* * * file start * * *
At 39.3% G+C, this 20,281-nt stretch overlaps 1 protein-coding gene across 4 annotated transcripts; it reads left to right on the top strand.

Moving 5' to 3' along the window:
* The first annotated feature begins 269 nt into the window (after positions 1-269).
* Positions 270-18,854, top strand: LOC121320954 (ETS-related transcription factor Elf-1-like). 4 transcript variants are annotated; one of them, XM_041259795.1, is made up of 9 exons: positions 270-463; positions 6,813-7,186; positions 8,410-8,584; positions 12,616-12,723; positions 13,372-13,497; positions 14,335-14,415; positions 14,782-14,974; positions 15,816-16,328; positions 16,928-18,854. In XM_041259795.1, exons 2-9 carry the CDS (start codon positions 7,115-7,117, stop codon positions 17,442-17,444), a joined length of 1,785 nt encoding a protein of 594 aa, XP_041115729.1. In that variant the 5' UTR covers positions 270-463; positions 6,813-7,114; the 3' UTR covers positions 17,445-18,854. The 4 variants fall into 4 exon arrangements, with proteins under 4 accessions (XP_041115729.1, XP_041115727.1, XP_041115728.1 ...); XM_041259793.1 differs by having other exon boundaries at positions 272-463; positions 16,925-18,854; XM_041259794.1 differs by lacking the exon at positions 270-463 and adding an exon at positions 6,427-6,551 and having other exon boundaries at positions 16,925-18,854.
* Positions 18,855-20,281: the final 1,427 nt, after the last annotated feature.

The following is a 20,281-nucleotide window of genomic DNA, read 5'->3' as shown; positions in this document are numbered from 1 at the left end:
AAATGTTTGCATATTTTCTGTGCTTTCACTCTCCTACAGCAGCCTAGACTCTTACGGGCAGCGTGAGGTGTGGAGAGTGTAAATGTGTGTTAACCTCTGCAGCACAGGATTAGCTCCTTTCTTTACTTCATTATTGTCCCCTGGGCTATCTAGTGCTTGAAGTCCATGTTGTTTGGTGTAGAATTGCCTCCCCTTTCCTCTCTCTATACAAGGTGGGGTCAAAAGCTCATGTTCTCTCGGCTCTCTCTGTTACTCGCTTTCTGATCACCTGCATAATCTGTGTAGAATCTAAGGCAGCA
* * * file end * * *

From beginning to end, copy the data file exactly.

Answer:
At 39.3% G+C, this 20,281-nt stretch overlaps 1 protein-coding gene across 4 annotated transcripts; it reads left to right on the top strand.

Moving 5' to 3' along the window:
* The first annotated feature begins 269 nt into the window (after positions 1-269).
* Positions 270-18,854, top strand: LOC121320954 (ETS-related transcription factor Elf-1-like). 4 transcript variants are annotated; one of them, XM_041259795.1, is made up of 9 exons: positions 270-463; positions 6,813-7,186; positions 8,410-8,584; positions 12,616-12,723; positions 13,372-13,497; positions 14,335-14,415; positions 14,782-14,974; positions 15,816-16,328; positions 16,928-18,854. In XM_041259795.1, exons 2-9 carry the CDS (start codon positions 7,115-7,117, stop codon positions 17,442-17,444), a joined length of 1,785 nt encoding a protein of 594 aa, XP_041115729.1. In that variant the 5' UTR covers positions 270-463; positions 6,813-7,114; the 3' UTR covers positions 17,445-18,854. The 4 variants fall into 4 exon arrangements, with proteins under 4 accessions (XP_041115729.1, XP_041115727.1, XP_041115728.1 ...); XM_041259793.1 differs by having other exon boundaries at positions 272-463; positions 16,925-18,854; XM_041259794.1 differs by lacking the exon at positions 270-463 and adding an exon at positions 6,427-6,551 and having other exon boundaries at positions 16,925-18,854.
* Positions 18,855-20,281: the final 1,427 nt, after the last annotated feature.

The following is a 20,281-nucleotide window of genomic DNA, read 5'->3' as shown; positions in this document are numbered from 1 at the left end:
AAATGTTTGCATATTTTCTGTGCTTTCACTCTCCTACAGCAGCCTAGACTCTTACGGGCAGCGTGAGGTGTGGAGAGTGTAAATGTGTGTTAACCTCTGCAGCACAGGATTAGCTCCTTTCTTTACTTCATTATTGTCCCCTGGGCTATCTAGTGCTTGAAGTCCATGTTGTTTGGTGTAGAATTGCCTCCCCTTTCCTCTCTCTATACAAGGTGGGGTCAAAAGCTCATGTTCTCTCGGCTCTCTCTGTTACTCGCTTTCTGATCACCTGCATAATCTGTGTAGAATCTAAGGCAGCA